For this anticipatory assessment the Atlantic hurricane and Haiti rainy seasons for the sixteen-year period from 1993 to 2008 were analyzed. ORE (Organization for the Rehabilitation of the Environment) has been keeping precipitation records for Camp Perrin, Cayes Haiti since 1993. Measurements indicate the months of April and May received the highest levels of precipitation for the calendar year five independent times, or 31.3% of the time during the sixteen-year period. Of the remaining eleven rainy seasons where the months of April and May did not record the highest precipitation levels, a hurricane or tropical storm made landfall or traveled to within 200 kilometers of Haiti five times resulting in excessive precipitation accumulation during June 1st – November 30th, the typical months of the Atlantic hurricane season. Of note, the average high precipitation count in Camp Perrin during the sixteen-year period was 590.8 mm. During the six independent rainy and hurricane seasons where April and May did not record the highest precipitation levels and no tropical storm impacted Haiti, the highest monthly records all fell below the average for the sixteen-year period.
Analysis of open media reporting of floods in Haiti during the past sixty years revealed only a handful of flood-related events that reached the attention of international media. Of those events reported, limited details pertaining to environmental conditions and geographic locations were provided; however, in the past decade there has been documentation of flooding in Mapou, the Coquillo Nazon district of Port-au-Prince and Camp Perrin resulting in residents fleeing and local infrastructure damage.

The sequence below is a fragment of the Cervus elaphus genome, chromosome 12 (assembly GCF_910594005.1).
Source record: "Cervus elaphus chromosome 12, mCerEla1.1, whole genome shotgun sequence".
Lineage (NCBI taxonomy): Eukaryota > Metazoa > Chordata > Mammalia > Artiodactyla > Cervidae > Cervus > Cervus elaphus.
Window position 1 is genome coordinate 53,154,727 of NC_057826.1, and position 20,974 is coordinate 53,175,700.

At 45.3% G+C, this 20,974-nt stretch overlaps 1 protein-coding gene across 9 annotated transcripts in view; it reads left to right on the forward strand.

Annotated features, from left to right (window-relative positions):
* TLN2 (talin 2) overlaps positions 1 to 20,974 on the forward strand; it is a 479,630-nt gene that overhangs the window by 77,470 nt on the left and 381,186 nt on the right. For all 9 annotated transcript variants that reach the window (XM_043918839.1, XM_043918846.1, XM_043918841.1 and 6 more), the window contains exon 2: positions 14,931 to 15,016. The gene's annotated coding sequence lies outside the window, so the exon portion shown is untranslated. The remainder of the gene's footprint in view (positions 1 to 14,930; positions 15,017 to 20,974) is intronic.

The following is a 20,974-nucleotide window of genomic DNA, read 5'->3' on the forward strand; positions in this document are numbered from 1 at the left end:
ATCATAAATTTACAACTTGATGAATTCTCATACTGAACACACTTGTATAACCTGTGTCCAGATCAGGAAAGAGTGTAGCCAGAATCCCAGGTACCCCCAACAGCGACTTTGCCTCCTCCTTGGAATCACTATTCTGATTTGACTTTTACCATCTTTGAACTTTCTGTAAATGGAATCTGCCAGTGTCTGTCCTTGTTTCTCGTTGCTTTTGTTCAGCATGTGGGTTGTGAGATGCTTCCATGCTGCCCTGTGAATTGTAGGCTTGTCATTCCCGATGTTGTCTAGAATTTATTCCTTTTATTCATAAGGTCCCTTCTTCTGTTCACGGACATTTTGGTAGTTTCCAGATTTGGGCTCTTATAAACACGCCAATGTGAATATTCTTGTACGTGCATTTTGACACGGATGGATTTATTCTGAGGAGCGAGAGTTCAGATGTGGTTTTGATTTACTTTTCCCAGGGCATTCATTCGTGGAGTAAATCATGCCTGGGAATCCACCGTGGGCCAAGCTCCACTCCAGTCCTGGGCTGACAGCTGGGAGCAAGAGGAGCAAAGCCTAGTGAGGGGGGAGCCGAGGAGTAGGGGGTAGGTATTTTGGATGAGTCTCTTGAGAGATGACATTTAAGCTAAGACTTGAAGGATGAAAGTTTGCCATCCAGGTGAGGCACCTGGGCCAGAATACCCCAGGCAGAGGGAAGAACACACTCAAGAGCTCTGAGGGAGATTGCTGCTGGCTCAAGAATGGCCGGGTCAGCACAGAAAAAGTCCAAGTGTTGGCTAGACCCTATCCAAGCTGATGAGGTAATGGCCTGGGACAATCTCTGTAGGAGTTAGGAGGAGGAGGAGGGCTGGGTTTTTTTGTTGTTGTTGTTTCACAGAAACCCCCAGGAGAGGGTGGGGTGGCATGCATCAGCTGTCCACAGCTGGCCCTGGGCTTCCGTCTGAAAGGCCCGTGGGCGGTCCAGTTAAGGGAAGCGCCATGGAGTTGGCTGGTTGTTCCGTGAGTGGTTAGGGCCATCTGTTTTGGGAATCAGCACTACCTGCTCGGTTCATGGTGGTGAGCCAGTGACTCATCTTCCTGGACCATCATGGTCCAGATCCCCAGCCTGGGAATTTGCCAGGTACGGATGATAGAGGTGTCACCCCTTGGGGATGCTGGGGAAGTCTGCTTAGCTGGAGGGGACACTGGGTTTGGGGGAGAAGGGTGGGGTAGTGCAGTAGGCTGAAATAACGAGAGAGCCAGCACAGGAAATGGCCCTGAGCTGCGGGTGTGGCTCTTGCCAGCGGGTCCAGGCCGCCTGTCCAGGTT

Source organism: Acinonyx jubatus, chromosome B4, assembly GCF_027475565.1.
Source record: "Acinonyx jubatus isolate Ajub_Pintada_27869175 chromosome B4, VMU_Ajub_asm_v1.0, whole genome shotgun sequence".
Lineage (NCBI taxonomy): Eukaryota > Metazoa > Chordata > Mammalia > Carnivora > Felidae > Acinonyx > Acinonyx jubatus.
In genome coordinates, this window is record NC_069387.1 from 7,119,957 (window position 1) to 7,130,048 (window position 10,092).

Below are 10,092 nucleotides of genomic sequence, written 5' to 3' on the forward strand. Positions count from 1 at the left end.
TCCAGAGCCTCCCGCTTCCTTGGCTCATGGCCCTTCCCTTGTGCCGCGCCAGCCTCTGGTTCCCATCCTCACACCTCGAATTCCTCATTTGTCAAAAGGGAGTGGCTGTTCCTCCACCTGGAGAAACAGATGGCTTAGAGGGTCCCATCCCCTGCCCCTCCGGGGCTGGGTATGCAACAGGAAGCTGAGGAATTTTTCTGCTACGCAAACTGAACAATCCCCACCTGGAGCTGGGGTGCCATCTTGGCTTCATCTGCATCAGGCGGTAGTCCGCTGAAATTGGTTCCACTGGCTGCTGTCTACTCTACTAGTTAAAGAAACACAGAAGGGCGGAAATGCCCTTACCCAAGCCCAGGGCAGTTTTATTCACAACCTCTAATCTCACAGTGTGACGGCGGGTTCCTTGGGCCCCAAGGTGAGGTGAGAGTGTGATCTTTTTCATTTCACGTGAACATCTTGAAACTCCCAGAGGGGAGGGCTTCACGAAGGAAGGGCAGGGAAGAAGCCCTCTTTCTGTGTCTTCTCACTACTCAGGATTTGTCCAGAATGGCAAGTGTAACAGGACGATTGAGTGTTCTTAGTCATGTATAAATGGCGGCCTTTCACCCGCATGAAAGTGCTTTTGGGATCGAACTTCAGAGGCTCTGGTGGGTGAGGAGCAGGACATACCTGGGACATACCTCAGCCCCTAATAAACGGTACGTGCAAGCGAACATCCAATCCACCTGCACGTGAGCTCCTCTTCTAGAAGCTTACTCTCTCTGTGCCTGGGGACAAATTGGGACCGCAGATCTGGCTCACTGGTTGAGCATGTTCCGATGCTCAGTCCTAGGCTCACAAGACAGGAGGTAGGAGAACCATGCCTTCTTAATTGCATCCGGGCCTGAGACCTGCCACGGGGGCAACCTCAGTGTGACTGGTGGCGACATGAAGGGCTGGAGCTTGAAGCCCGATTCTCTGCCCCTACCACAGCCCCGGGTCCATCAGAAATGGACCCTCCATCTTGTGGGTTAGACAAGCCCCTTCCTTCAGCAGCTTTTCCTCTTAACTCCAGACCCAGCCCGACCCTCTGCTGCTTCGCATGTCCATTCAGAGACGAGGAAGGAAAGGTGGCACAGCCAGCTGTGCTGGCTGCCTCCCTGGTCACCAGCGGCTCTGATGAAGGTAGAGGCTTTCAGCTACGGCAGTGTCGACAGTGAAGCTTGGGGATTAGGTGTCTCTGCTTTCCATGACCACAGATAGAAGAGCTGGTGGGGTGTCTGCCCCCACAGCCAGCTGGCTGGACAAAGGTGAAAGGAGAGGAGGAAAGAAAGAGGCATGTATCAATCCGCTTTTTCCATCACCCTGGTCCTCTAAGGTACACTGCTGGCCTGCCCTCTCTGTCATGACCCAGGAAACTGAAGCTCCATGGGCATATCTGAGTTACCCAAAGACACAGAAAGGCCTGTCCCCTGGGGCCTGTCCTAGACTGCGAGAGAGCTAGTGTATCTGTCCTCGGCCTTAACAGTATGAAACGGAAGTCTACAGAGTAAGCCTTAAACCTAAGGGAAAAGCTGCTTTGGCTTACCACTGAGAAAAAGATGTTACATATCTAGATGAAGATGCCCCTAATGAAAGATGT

In late September 2004 after Hurricane Jeanne brought excessive precipitation to Haiti, the city of Gonaives was flooded leaving thousands of residents without access to food, clean water or shelter. International relief agencies were able to deliver supplies to the affected population within a week of the storm’s impact; however, the quantity of initial supplies provided was insufficient. The scarcity of goods resulted in rioting among residents awaiting aid. United Nations troops were on-site in Gonaives to facilitate distribution of supplies. There is documentation of warning shots being fired by U.N. troops at distribution sites and the hiring of local gang members by U.N. officials to provide additional security during the distribution of aid to residents. The historical record of social unrest in Haiti compounded by the current multi-infrastructure collapse due to the recent earthquake leaves the local population highly vulnerable to additional rioting triggers. High levels of precipitation and potential flooding expected to occur in nearing weeks may prompt the need to employ further security and relief aid resources.